“From Reconstruction, to Jim Crow, to the present day, our economy has never worked fairly for Black Americans—or, really, for any American of color.” – Janet Yellen
There’s a harsh reality. That reality is endured by people of colour. At work, at institutions, at organizations they face that reality in sometimes subtle ways. There are times when that reality presents itself as political systems that work against their advancement through regional policies and laws that hardly fosters equity. That reality is called racism. And while it may seem like there’s no outbound consequence, racism has its economic impact – and suffice it to say that it’s not negligible.
A study by CitiGroup breaks down how racism has cost the United States about $16 trillion in the last 20 years. That is generational wealth. But the tight clamps of racism stole the figure from our national reserves. Racism has always been a form of vice, limiting access to opportunities, distributing benefits based on a difference in skin tone, and shortening life (in the most extreme forms). Every vice has its price.
Systemic racism is the most present form of racism. Today more Black Americans experience the hardship that comes with fighting against policies that subtly fight against them. Fighting this battle of systemic racism is imperative. Perhaps showing how racism impacts the economy irrespective of geography is a good front to take.
Being a multicultural country, Canada is a good case study for how racism can impact economic and socio-economic activities. Have a look at these stats:
In Canada, Blacks are twice as likely to be unemployed compared to their white counterparts.
Wage gaps between Black and white employees have widened over the last decades, regardless of cost of living, productivity, or credentials.
Indigenous People in Canada have the highest level of poverty of any ethnic group.
There are large disparities between income, wealth, and property ownership between whites and people of colour.
Black residents of Canada have inferior or no access to healthcare, leading to poorer short-term and long-term outcomes.
That is not equality though the constitution demands it..
If you are white reading this, imagine a situation where you’re limited in your earning capacity irrespective of how much work you put in. Also, that your access to top-grade opportunities are slim because you’re part of a minority group not of your choosing. Or a world where your friends and family live in better neighbourhoods because of a policy that hinders your economic opportunity. Have you ever had to confront those things?
You see, everyone operating within a structured society has economic potential. Racism (in its original sense of discrimination) limits how people perform in work environments or places requiring productive output. People are more likely to complete activities that have economic benefits when there is a sense that their ideas and their person is accepted and respected, and they will not be judged by their natural characteristics. Racism (systemic or otherwise) prevents that acceptance.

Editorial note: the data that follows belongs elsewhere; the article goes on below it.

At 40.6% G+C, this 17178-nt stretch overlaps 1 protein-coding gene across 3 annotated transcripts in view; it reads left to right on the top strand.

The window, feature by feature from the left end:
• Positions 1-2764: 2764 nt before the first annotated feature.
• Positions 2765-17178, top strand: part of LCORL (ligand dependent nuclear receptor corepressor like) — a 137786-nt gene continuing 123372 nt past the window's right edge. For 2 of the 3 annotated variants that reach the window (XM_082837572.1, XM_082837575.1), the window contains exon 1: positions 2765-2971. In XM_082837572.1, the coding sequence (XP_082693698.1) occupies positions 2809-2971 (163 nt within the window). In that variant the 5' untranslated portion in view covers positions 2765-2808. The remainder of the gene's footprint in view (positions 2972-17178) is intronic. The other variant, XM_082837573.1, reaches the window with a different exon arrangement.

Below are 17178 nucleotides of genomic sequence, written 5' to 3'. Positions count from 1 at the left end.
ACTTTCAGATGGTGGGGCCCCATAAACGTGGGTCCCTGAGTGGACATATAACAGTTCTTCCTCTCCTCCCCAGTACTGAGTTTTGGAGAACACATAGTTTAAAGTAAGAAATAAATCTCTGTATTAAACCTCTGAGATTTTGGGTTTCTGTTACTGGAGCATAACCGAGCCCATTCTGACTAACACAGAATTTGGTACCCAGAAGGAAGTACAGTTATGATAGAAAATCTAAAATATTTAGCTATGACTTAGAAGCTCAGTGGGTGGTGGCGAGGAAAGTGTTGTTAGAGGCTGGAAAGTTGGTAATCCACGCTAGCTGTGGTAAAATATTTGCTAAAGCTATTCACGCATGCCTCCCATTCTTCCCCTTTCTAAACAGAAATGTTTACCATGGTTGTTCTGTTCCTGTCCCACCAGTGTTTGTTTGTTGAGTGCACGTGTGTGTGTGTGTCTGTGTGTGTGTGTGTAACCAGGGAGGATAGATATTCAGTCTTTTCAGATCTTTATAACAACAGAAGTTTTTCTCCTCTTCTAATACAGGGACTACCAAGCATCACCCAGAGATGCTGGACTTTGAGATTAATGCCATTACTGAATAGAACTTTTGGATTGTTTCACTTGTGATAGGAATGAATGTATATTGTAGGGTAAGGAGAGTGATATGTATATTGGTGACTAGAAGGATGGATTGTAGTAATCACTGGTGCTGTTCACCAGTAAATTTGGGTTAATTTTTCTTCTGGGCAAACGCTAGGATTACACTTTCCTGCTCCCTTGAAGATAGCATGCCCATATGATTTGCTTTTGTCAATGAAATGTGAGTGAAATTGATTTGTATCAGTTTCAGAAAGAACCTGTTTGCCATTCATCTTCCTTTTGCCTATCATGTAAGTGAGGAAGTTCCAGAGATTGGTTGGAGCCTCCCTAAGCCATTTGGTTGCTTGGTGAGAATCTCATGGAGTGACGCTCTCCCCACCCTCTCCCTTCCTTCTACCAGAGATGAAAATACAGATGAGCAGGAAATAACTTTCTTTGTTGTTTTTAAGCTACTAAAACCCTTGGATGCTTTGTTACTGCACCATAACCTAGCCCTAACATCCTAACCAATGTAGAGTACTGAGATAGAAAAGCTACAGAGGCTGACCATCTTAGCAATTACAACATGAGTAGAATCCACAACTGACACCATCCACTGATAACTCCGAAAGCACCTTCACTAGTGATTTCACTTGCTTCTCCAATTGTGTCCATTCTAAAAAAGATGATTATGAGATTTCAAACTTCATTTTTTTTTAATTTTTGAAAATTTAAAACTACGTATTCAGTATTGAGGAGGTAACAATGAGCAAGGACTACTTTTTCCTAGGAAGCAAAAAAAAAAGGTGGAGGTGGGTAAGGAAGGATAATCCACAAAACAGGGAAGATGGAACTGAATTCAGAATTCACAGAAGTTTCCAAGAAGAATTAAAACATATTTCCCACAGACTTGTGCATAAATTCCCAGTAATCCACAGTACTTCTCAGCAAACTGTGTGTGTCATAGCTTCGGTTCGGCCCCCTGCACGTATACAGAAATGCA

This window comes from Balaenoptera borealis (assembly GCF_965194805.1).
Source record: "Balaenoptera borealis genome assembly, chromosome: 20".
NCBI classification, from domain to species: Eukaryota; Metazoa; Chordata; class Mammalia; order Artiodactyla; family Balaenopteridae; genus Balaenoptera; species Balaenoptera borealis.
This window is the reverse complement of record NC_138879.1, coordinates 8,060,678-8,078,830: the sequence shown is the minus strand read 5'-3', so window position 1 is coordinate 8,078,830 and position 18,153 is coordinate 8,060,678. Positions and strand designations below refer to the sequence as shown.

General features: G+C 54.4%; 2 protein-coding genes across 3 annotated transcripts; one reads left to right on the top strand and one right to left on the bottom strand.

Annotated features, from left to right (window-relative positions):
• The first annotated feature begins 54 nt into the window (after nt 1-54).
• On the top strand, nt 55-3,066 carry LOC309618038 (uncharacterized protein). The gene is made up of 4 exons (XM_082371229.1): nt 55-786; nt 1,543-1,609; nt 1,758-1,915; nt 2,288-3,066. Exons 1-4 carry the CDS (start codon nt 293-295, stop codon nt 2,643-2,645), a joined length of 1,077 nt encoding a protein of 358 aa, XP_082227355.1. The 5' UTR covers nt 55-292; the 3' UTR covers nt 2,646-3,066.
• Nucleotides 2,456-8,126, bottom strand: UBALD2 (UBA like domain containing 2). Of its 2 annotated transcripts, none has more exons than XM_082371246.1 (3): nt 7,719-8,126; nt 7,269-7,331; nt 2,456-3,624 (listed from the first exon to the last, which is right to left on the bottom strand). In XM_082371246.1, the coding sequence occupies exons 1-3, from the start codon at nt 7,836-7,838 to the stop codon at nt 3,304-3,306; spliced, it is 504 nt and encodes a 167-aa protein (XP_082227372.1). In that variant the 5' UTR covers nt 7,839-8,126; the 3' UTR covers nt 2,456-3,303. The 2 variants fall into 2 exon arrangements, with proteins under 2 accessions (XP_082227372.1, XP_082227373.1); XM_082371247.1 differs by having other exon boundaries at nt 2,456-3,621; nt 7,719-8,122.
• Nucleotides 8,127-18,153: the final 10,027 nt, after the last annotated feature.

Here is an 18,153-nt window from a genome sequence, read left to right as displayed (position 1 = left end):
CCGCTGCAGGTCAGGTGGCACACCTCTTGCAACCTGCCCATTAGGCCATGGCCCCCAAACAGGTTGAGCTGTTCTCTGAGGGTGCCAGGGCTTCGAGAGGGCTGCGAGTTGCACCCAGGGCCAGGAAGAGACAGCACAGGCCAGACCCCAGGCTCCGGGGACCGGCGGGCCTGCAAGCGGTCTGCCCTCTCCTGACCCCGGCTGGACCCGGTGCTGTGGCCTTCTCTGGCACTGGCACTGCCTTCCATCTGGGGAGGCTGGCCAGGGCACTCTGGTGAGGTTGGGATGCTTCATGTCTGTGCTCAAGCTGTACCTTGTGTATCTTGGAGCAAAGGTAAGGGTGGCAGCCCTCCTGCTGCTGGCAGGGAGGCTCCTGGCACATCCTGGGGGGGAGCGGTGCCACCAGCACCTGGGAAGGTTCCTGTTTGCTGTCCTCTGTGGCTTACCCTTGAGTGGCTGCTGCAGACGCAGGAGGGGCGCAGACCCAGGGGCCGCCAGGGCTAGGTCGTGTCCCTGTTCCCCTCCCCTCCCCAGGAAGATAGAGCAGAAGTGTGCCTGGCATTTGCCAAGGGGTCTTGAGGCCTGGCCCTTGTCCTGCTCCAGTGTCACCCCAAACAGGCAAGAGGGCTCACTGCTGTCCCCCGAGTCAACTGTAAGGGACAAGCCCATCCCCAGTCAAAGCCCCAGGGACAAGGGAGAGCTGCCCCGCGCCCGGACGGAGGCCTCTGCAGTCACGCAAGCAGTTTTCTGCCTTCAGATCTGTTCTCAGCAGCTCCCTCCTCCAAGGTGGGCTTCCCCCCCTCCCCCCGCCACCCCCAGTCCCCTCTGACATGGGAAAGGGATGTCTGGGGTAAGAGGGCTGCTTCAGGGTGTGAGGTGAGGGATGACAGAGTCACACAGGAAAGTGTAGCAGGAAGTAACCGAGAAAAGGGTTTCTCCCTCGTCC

A 2019 research by the Canadian Center for Policy Alternatives describes how only one-third of Black Canadians are in the top half of the income ladder. White/non-racialized Canadians have 47% higher investment income, and 29% more in capital gains compared to Blacks. The pattern is similar within the unemployment rates cycles with more Blacks being unemployed. This means less money in Black hands which translates to less money to sponsor Black-owned businesses and build the Black communities responsible for cultural growth.
Like Colin Lynch said, “[In Canada], the promise of “building back better” simply can’t be fulfilled if we don’t recognize and then tear down the systemic barriers that keep Black Canadians from fully contributing to our future economic prosperity.”
Systemic racism is best described as a merciless virus. It corrupts not just the minds of the vulnerable but steals from the potential we could all benefit from. That’s why we need to do more in supporting and investing in activities that promote diversity, inclusion, and equity. Justice too!
We need to work hand-in-hand to create work environments that provide opportunities to people based on their capabilities instead of physical characteristics. Our institutions need to demolish policies and invisible structures that divide or unfairly classify us such as streaming in education or housing segregation in major cities.
Removing racist policies and procedures from corporations and institutions is everyone’s responsibility. If we desire to scale growth to more than just the individual level, then we must take up activities that allow inclusion, and equity to prosper. Until then when we are all free to thrive, have access to the same opportunities and create the life we want, there will be a need to fight for and protect oppressed people.
"We believe we have a responsibility to address current events and to frame them with an economic lens to highlight the real costs of longstanding discrimination against minority groups, especially against Black people and particularly in the U.S." – Raymond J. McGuire (VC at CitiGroup Inc).
Tough Convos can help your organization better understand how to ensure your policies and procedures are not negatively affecting the economic prosperity of your Black or Brown employees nor the Black community you are directly involved in. Book a call with us to discuss where you are at on your DEI journey, and find out how you can ensure your next step is a powerful one in the direction of eliminating any biased or racist practices, and instead building an inclusive and equitable company where all thrive.